Thoughts on “The Emperor of Ice Cream” by Wallace Stevens

The Emperor of Ice Cream by Wallace Stevens

Call the roller of big cigars,
The muscular one, and bid him whip
In kitchen cups concupiscent curds.
Let the wenches dawdle in such dress
As they are used to wear, and let the boys
Bring flowers in last month’s newspapers.
Let be be finale of seem.
The only emperor is the emperor of ice-cream.

Take from the dresser of deal.
Lacking the three glass knobs, that sheet
On which she embroidered fantails once
And spread it so as to cover her face.
If her horny feet protrude, they come
To show how cold she is, and dumb.
Let the lamp affix its beam.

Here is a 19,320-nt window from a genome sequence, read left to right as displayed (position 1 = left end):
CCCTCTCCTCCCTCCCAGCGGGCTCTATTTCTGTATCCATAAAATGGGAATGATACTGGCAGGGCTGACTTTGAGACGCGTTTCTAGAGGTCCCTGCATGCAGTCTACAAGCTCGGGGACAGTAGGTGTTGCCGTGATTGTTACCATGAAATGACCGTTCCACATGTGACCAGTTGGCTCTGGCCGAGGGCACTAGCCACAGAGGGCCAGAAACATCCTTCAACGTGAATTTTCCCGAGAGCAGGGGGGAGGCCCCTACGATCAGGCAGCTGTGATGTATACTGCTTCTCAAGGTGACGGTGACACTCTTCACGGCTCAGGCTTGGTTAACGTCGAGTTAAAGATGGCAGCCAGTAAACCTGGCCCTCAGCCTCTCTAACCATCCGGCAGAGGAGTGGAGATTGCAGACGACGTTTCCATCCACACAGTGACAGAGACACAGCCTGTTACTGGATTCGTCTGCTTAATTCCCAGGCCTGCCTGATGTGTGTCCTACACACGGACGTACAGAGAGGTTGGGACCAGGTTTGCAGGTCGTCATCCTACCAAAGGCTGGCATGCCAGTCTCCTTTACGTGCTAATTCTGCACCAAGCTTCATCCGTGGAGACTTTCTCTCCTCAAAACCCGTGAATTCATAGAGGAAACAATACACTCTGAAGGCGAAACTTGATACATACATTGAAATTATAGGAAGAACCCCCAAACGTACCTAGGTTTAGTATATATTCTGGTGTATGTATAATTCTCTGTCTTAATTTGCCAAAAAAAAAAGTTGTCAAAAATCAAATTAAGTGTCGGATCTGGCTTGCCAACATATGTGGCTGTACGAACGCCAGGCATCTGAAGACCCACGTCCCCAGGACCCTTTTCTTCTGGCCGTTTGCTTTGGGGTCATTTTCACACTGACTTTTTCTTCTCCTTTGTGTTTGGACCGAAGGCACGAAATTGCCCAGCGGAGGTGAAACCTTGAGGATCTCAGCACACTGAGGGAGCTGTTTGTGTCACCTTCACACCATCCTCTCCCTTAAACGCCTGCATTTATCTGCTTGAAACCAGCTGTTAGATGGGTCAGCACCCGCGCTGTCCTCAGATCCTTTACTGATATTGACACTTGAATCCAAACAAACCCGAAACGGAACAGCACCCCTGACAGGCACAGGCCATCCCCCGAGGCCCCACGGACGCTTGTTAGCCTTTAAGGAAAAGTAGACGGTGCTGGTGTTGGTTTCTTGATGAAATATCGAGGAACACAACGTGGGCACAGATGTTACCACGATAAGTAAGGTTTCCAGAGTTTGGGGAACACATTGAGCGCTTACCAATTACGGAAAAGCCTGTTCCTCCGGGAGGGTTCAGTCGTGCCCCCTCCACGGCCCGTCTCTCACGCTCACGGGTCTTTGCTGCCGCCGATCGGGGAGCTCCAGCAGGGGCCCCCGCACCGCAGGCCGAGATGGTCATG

The only emperor is the emperor of ice-cream.
(text thanks to Poem Hunter.)
This is one of my favorite poems I discovered in college–it set my world on fire and lit up all new avenues of thinking. (I also discussed it, badly, on a midterm I wound up having to re-take because I was so tired that nothing I wrote came out right. Luckily the professor was generous and allowed for a mulligan.) I like everything about this poem–the subtle rhymes, the picture Stevens chooses the present and, of course, the idea of an emperor of ice cream. It’s electric.
Some poems you can dissect each line and find something there. That might be true here but I think this poem is best served in one big chunk (or scoop if you prefer an extended metaphor). Yes, the individual lines are fascinating. But doesn’t the over-arching imagery makes so much more sense when taken as a whole?